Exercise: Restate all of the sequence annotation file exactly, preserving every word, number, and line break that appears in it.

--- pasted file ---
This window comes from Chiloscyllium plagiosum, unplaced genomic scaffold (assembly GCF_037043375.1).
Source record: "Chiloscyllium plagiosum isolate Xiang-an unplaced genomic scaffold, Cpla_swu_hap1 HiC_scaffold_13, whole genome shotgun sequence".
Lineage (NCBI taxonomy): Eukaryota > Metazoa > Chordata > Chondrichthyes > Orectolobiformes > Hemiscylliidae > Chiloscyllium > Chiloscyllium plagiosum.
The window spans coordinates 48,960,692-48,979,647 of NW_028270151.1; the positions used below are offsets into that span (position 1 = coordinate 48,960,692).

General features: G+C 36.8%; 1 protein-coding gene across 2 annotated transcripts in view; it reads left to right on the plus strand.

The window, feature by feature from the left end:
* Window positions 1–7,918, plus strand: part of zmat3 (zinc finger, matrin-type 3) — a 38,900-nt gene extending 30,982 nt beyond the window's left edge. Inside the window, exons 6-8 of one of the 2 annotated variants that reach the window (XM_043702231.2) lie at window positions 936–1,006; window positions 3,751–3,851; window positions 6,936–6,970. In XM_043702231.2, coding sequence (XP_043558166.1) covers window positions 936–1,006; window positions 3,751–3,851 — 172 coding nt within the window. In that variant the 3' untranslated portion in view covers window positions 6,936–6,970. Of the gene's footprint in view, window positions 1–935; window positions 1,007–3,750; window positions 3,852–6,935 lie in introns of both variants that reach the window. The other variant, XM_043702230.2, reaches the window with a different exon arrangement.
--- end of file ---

This window comes from Chiloscyllium plagiosum, unplaced genomic scaffold (assembly GCF_037043375.1).
Source record: "Chiloscyllium plagiosum isolate Xiang-an unplaced genomic scaffold, Cpla_swu_hap1 HiC_scaffold_13, whole genome shotgun sequence".
Lineage (NCBI taxonomy): Eukaryota > Metazoa > Chordata > Chondrichthyes > Orectolobiformes > Hemiscylliidae > Chiloscyllium > Chiloscyllium plagiosum.
The window spans coordinates 48,960,692-48,979,647 of NW_028270151.1; the positions used below are offsets into that span (position 1 = coordinate 48,960,692).

General features: G+C 36.8%; 1 protein-coding gene across 2 annotated transcripts in view; it reads left to right on the plus strand.

The window, feature by feature from the left end:
* Window positions 1–7,918, plus strand: part of zmat3 (zinc finger, matrin-type 3) — a 38,900-nt gene extending 30,982 nt beyond the window's left edge. Inside the window, exons 6-8 of one of the 2 annotated variants that reach the window (XM_043702231.2) lie at window positions 936–1,006; window positions 3,751–3,851; window positions 6,936–6,970. In XM_043702231.2, coding sequence (XP_043558166.1) covers window positions 936–1,006; window positions 3,751–3,851 — 172 coding nt within the window. In that variant the 3' untranslated portion in view covers window positions 6,936–6,970. Of the gene's footprint in view, window positions 1–935; window positions 1,007–3,750; window positions 3,852–6,935 lie in introns of both variants that reach the window. The other variant, XM_043702230.2, reaches the window with a different exon arrangement.